Although Shari noted the dashboard has limitations (many Indiana hospitals were not participating), it made clear "what public health and medical experts have said all along: The majority of people hospitalized for Covid-19 have not been vaccinated, and the vast majority of those who wind up in the intensive care unit and on a ventilator are also unvaccinated."
During our previous show about Covid history with Shari, we described the circumstances involving the first confirmed patient in Indiana. That diagnosis was in March 2020; the patient recovered after quarantining in a hotel. We also explored the first Hoosier to die from the coronavirus. Rebecca "Birdie" Shelton, 69, a beloved employee of a car rental company in Indianapolis and a tireless community volunteer, died at Community Hospital East in March 2020.
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Roadtrip: Refurbished Gennett Walk of Fame in Richmond
Guest Roadtripper and Richmond history enthusiast Bob Jacobsen suggests a visit to the newly remodeled Gennett Records Walk of Fame in Richmond’s Whitewater Valley Gorge Park. This art installation is at the site of Richmond’s legendary blues and jazz recording studio, Gennett Records, which flourished in the 1920s and 30s.
The medallions are large bronze replicas of Gennett records, each embedded with ceramic tile mosaic featuring the pioneering musicians who recorded for the company. Bob tells us that the medallions have been lifted out of the ground, refurbished, and placed at an angle.
Bob tells us that other Richmond sites include the Depot District, the Model T Museum, and the Wayne County Museum, which includes a mummy! Richmond is along the Old National Road in Wayne County in eastern Indiana.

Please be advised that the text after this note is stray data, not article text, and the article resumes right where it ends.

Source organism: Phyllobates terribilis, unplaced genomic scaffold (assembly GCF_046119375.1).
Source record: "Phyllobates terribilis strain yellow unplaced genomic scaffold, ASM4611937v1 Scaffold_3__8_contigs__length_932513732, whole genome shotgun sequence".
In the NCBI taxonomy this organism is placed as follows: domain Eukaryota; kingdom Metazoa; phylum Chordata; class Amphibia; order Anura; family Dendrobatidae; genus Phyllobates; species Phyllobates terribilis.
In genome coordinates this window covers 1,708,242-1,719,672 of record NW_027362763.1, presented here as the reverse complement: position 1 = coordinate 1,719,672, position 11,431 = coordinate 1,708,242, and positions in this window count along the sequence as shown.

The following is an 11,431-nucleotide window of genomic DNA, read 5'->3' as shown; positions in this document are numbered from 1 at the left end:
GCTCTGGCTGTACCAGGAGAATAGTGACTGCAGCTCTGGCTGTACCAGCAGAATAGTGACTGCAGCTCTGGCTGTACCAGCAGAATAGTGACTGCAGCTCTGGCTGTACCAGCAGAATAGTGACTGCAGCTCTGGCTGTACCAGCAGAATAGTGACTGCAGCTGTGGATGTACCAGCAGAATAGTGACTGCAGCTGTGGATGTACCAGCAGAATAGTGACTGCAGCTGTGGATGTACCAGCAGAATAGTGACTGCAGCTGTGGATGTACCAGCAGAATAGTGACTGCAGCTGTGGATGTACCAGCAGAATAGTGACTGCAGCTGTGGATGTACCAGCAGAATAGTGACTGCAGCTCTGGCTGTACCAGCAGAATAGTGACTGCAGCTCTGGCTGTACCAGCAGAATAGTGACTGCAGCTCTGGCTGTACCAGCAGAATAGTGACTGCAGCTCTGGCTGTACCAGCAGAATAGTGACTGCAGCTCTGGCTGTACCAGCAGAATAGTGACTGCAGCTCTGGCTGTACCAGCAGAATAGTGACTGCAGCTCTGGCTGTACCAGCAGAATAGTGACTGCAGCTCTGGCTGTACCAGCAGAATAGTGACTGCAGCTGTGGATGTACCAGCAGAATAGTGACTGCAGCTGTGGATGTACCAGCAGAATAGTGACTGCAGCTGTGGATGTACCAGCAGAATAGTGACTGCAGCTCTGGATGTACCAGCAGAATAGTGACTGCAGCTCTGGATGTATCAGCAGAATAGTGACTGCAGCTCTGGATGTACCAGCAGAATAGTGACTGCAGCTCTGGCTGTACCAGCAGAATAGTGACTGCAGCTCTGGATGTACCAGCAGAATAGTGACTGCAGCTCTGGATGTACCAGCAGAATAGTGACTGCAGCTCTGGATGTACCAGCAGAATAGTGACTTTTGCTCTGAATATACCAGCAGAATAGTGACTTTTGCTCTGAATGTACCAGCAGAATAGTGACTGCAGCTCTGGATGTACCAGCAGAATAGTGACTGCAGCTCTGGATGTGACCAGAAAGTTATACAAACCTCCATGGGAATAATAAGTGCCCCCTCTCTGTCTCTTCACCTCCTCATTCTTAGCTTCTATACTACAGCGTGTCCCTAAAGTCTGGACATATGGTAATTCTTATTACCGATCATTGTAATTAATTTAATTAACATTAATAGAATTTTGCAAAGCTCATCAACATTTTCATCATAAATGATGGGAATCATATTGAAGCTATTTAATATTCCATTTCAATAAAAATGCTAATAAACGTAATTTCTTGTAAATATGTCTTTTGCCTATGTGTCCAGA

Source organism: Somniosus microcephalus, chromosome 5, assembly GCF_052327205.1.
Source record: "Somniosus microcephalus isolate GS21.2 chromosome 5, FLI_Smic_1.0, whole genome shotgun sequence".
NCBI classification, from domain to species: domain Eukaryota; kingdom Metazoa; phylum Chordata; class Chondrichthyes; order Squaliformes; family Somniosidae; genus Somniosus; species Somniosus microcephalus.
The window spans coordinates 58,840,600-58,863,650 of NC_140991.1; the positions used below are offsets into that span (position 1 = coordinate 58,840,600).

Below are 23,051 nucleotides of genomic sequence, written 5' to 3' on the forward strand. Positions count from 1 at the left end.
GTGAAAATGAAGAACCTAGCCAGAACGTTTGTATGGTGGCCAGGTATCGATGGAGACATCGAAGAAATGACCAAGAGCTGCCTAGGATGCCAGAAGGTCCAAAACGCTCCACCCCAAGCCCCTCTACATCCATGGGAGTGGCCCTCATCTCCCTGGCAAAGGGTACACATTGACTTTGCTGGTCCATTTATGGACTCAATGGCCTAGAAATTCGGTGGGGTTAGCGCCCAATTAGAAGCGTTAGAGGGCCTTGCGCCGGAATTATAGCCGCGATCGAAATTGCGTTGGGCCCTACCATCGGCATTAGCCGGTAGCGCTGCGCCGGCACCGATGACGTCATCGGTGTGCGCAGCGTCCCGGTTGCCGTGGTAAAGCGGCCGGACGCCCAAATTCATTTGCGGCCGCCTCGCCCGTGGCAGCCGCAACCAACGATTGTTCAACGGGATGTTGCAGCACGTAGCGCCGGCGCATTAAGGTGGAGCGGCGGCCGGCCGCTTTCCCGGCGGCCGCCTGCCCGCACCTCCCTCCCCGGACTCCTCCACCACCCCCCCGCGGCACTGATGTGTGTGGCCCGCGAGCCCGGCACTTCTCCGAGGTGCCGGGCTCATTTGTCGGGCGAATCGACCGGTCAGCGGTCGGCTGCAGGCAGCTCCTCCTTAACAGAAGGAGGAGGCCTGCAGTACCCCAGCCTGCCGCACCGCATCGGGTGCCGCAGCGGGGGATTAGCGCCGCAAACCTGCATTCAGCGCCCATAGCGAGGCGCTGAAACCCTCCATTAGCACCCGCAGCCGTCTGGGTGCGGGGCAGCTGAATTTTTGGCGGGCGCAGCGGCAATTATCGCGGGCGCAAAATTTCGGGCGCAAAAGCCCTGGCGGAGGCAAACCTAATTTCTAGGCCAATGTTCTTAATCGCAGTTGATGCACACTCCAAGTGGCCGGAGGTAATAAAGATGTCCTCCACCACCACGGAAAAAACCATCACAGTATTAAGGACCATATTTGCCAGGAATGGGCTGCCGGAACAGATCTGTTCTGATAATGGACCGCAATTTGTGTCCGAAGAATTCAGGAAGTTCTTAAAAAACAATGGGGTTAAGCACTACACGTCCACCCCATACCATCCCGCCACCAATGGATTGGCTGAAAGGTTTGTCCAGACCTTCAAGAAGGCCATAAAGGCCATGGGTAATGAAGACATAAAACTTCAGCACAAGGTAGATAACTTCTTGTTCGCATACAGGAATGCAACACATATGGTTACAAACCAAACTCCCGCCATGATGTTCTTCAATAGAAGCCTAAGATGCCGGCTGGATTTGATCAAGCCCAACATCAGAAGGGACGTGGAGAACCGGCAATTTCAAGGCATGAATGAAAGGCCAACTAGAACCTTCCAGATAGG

Hoosier History Live looks back . .
. . . to our show "Persimmons and Pawpaws with Jo Ellen Meyers Sharp" originally recorded live at WICR studios on August 12, 2017. The nip of fall is in the air, and aren’t you glad Hoosier History Live has painstakingly preserved all of our show audio and enewsletters over the years? True, some of our old work is held together with straw and baling wire, and radio technology has completely changed since we first went on the air in January of 2008. And some of you tell us that you listen to us entirely on podcast, which we are trying to get a handle on.
At any rate, here you can have a listen to the Persimmons and Pawpaws show while you check out that new recipe for persimmon pudding!
Nelson Price, host and historian
Molly Head, executive producer (317) 506-7164
Ryan DeRome, associate producer
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Acknowledgments to WICR-FM, Fraizer Designs, The Indiana Album, Monomedia, Indiana Historical Bureau, Indiana Landmarks, Henri Pensis, Kielynn Tally, Genesis Brown, Leticia Vasselli, Heather McIntyre, and many other individuals and organizations. We are independently produced and are self-supporting through organizational sponsorship and through individual contribution at the yellow button on our newsletter or website. For organizational sponsorship, which includes logos, links, and voiced credits in the show, contact Molly Head at (317) 506-7164 or email her at email@example.com. Our media reach continues to grow via podcasting.